11702 - What's in a name: A study of change and stability among the Curripaco of the Northwest Amazon

This paper addresses the following questions: Is it possible to consider the Curripaco as some definable, separate social grouping? And, if that is achievable, to what extent is it possible to equate, in any meaningful sense, the Curripaco of today with the indigenous population that inhabited their territory some 250 years ago?

It is only possible to engage in such a broad topic because of the considerable historical and ethnohistorical research that has been carried out over the past 20 years (Hill, Journet, Vidal, Wright, Valentine, and others). Drawing on this body of work, this paper will locate the Curripaco (also known as Baniwa and Wakuénai) in relation to their neighbours to show 1) that at the boundary, the Curripaco merge with their neighbours, such that there must have been, and still is, a continuous and persistent flow of things, ideas and people across this zone, nevertheless, 2) certain features of Curripaco social organisation and belief have remained peculiarly Curripaco—their lack of links between language or dialect groupings and social organisation, and their profound and unique founding myth are striking examples. However, 3) because of the pressure of the dominant culture, their ecological and economic strategies have been radically transformed, and their religion has been subject to enormous outside pressure. Further, their warring and exo-cannibalism have been halted. These transformations, I argue, 4) have, in turn, played a significant role in undermining Curripaco notions of rank and social hierarchy.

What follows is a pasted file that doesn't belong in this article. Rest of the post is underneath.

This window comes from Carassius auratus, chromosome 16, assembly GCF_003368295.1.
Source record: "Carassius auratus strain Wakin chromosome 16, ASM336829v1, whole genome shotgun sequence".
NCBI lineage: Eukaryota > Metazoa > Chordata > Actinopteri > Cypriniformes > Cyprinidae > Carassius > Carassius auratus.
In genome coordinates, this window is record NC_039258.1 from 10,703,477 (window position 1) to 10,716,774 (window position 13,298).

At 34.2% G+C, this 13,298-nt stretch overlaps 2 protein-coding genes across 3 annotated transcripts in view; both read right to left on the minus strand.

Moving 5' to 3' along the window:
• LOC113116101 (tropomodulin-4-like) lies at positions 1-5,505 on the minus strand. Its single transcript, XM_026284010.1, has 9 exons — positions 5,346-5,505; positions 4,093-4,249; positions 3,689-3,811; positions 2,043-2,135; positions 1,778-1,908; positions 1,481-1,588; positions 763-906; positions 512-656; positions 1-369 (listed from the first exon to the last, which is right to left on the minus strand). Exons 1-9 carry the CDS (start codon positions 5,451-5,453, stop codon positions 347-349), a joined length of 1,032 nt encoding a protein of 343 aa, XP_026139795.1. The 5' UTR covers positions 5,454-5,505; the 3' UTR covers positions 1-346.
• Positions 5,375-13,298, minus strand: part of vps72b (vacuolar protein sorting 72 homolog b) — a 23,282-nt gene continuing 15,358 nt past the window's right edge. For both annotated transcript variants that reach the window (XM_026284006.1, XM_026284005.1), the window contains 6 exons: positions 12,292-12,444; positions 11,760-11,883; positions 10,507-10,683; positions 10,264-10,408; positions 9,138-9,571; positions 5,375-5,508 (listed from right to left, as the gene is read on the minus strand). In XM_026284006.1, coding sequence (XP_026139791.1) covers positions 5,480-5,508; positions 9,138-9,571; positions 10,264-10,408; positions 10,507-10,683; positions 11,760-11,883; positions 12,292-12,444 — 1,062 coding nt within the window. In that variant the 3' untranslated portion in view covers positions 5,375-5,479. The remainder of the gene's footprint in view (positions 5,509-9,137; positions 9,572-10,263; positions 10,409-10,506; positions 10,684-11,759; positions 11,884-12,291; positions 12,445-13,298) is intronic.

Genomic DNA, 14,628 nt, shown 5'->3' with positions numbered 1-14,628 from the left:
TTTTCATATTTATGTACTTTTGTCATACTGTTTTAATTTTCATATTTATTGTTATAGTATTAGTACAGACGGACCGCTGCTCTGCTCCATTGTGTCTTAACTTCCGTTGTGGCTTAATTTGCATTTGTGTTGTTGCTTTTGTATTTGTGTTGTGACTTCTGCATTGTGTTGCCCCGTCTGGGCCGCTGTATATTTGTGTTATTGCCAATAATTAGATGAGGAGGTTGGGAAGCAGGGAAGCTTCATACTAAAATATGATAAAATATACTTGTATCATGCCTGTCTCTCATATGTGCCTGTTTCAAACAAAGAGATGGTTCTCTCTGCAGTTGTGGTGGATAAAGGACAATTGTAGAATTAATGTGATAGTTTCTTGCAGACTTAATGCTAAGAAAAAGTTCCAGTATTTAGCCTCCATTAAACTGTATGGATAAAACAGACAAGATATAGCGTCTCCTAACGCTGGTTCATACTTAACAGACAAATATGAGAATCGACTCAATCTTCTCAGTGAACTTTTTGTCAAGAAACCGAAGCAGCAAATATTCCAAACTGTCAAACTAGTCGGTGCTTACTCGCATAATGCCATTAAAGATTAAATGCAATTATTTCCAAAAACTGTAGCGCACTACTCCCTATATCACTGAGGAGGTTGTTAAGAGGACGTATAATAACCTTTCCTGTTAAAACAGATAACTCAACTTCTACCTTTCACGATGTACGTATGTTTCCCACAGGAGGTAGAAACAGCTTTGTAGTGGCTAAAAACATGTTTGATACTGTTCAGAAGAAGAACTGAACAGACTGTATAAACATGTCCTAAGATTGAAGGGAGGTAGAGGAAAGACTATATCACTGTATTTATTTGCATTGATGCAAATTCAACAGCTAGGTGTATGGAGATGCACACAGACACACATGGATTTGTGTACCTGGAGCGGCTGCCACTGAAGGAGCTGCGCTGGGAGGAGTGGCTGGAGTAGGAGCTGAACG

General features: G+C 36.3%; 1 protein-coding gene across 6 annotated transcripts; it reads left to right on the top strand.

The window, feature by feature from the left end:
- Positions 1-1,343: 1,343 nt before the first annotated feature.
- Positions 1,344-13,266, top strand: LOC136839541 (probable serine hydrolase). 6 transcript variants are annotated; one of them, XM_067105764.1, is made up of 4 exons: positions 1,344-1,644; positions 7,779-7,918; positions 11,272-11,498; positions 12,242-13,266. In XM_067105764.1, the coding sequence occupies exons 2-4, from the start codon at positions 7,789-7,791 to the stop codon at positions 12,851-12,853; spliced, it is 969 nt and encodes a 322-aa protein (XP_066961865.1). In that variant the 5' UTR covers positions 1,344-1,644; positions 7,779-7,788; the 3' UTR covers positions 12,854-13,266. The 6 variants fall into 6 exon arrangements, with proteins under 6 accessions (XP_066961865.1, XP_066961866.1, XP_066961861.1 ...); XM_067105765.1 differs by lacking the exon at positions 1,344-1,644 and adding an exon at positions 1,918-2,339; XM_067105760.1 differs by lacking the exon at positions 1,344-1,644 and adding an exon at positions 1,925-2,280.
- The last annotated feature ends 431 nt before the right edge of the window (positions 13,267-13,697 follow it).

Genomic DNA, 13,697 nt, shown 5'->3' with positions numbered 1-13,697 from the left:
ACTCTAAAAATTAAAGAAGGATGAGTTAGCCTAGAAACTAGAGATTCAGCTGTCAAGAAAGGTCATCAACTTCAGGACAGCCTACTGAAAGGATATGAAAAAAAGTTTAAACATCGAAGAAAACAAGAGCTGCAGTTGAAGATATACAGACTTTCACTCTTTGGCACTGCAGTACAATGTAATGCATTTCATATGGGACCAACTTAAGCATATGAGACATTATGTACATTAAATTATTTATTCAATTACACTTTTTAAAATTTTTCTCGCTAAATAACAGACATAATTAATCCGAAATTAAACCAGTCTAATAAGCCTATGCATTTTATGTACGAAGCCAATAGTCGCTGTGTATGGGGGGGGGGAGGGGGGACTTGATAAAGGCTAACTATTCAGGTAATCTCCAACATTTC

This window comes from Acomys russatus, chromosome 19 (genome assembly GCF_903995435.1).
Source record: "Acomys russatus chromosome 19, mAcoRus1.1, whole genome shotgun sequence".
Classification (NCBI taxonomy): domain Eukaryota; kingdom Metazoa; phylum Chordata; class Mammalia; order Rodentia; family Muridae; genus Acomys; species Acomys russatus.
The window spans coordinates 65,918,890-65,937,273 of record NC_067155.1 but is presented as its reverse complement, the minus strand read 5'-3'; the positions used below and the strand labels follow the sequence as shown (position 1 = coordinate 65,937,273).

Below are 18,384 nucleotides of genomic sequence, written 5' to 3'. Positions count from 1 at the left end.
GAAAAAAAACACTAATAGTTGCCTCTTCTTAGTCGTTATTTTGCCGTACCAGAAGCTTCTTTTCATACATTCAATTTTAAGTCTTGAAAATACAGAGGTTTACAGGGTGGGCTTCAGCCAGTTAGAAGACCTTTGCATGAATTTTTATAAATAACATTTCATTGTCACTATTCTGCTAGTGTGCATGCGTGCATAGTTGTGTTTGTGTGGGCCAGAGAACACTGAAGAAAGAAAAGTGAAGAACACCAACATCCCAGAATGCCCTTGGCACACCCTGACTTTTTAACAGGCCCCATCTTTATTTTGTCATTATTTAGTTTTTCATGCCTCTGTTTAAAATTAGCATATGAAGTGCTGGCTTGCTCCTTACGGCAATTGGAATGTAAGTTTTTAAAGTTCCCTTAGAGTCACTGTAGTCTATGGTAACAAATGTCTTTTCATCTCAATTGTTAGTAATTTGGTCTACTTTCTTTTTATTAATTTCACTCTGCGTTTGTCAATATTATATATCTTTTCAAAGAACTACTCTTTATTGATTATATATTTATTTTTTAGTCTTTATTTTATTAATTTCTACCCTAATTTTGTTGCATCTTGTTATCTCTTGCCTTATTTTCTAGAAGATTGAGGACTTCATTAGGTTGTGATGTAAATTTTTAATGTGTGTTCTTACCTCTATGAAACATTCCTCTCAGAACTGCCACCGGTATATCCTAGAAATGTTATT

Keywords: Northwest Amazon, culture change, diversity

Author: Valentine, Paul (Universiity of East London, United Kingdom/Ver Königr)


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